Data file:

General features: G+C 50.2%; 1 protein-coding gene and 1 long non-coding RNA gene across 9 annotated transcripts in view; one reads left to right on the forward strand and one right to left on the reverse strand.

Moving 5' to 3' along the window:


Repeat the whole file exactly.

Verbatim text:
General features: G+C 50.2%; 1 protein-coding gene and 1 long non-coding RNA gene across 9 annotated transcripts in view; one reads left to right on the forward strand and one right to left on the reverse strand.

Moving 5' to 3' along the window: